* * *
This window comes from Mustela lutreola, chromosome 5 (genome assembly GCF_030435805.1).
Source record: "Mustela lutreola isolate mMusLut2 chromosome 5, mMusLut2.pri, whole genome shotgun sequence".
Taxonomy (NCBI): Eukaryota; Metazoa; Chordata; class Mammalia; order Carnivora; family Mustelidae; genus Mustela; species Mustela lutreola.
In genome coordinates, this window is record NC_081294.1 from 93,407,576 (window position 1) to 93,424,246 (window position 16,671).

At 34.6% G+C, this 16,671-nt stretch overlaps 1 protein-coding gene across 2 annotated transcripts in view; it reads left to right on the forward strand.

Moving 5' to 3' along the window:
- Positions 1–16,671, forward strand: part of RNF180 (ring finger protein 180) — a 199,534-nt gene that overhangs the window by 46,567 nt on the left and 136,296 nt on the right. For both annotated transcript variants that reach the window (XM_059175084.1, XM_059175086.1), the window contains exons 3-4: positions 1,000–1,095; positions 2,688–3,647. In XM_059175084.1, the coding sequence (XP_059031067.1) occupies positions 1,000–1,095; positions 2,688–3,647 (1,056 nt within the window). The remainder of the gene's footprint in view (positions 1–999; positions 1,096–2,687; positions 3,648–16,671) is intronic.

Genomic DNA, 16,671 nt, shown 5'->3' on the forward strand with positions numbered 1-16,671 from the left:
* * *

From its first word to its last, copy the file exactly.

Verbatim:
This window comes from Mustela lutreola, chromosome 5 (genome assembly GCF_030435805.1).
Source record: "Mustela lutreola isolate mMusLut2 chromosome 5, mMusLut2.pri, whole genome shotgun sequence".
Taxonomy (NCBI): Eukaryota; Metazoa; Chordata; class Mammalia; order Carnivora; family Mustelidae; genus Mustela; species Mustela lutreola.
In genome coordinates, this window is record NC_081294.1 from 93,407,576 (window position 1) to 93,424,246 (window position 16,671).

At 34.6% G+C, this 16,671-nt stretch overlaps 1 protein-coding gene across 2 annotated transcripts in view; it reads left to right on the forward strand.

Moving 5' to 3' along the window:
- Positions 1–16,671, forward strand: part of RNF180 (ring finger protein 180) — a 199,534-nt gene that overhangs the window by 46,567 nt on the left and 136,296 nt on the right. For both annotated transcript variants that reach the window (XM_059175084.1, XM_059175086.1), the window contains exons 3-4: positions 1,000–1,095; positions 2,688–3,647. In XM_059175084.1, the coding sequence (XP_059031067.1) occupies positions 1,000–1,095; positions 2,688–3,647 (1,056 nt within the window). The remainder of the gene's footprint in view (positions 1–999; positions 1,096–2,687; positions 3,648–16,671) is intronic.

Genomic DNA, 16,671 nt, shown 5'->3' on the forward strand with positions numbered 1-16,671 from the left: